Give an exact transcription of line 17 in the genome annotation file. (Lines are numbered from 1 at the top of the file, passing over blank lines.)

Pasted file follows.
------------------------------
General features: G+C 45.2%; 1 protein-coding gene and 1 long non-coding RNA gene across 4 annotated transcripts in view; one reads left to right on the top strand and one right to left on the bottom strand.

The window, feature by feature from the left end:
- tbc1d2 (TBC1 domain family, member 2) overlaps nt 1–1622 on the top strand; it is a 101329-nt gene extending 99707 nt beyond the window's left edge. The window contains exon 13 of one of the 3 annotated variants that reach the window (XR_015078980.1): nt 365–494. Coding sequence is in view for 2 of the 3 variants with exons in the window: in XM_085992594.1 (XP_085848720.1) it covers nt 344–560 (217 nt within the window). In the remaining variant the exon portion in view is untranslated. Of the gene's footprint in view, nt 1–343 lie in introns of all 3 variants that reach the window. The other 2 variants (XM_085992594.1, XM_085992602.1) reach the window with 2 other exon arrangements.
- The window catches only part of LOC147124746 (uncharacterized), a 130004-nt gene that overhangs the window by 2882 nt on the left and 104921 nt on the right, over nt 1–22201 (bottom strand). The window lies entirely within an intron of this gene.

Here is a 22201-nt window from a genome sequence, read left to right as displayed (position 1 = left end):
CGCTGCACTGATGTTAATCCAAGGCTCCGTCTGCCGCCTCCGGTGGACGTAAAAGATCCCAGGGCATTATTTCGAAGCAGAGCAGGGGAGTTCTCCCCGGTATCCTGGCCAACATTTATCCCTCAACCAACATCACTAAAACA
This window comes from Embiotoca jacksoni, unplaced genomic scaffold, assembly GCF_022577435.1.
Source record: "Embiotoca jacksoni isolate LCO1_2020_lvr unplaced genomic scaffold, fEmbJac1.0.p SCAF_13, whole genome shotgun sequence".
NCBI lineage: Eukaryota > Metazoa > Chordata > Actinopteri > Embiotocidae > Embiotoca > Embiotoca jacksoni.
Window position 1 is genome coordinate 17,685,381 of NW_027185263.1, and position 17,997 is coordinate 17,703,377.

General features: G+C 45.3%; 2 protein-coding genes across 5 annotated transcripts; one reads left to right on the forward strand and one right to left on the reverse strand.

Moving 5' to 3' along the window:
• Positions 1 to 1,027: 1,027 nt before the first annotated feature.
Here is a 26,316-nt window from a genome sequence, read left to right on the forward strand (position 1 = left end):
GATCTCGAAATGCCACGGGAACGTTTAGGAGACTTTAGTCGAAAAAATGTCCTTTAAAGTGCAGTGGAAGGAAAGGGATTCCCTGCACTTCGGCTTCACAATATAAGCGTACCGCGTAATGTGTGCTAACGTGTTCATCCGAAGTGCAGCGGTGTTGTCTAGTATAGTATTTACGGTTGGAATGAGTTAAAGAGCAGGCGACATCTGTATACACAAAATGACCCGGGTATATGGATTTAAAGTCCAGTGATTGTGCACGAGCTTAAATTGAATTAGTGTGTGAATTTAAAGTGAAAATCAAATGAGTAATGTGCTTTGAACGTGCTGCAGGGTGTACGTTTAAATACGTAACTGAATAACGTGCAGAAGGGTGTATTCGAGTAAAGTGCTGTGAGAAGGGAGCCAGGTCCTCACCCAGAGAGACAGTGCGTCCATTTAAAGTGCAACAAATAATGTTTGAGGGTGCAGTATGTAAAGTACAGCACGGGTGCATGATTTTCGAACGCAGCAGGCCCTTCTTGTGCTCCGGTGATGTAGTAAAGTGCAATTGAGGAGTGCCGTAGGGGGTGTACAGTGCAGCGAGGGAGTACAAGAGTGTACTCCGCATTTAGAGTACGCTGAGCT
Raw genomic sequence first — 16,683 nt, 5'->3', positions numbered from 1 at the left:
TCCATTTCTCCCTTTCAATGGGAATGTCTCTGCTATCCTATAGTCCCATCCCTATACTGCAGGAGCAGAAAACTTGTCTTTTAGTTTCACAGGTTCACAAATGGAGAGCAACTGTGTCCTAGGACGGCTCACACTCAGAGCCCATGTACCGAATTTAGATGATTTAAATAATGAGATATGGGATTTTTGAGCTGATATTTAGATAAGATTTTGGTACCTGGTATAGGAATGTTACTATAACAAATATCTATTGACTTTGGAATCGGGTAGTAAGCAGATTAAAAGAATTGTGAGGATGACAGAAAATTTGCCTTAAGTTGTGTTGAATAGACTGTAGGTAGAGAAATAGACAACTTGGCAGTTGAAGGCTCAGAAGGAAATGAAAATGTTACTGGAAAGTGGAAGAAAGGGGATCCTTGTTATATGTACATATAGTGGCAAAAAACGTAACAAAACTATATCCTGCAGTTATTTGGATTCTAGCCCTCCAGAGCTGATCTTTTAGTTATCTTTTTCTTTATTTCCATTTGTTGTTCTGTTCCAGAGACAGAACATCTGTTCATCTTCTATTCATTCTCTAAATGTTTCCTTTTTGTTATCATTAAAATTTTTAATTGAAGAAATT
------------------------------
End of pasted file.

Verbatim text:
TCCATTTCTCCCTTTCAATGGGAATGTCTCTGCTATCCTATAGTCCCATCCCTATACTGCAGGAGCAGAAAACTTGTCTTTTAGTTTCACAGGTTCACAAATGGAGAGCAACTGTGTCCTAGGACGGCTCACACTCAGAGCCCATGTACCGAATTTAGATGATTTAAATAATGAGATATGGGATTTTTGAGCTGATATTTAGATAAGATTTTGGTACCTGGTATAGGAATGTTACTATAACAAATATCTATTGACTTTGGAATCGGGTAGTAAGCAGATTAAAAGAATTGTGAGGATGACAGAAAATTTGCCTTAAGTTGTGTTGAATAGACTGTAGGTAGAGAAATAGACAACTTGGCAGTTGAAGGCTCAGAAGGAAATGAAAATGTTACTGGAAAGTGGAAGAAAGGGGATCCTTGTTATATGTACATATAGTGGCAAAAAACGTAACAAAACTATATCCTGCAGTTATTTGGATTCTAGCCCTCCAGAGCTGATCTTTTAGTTATCTTTTTCTTTATTTCCATTTGTTGTTCTGTTCCAGAGACAGAACATCTGTTCATCTTCTATTCATTCTCTAAATGTTTCCTTTTTGTTATCATTAAAATTTTTAATTGAAGAAATT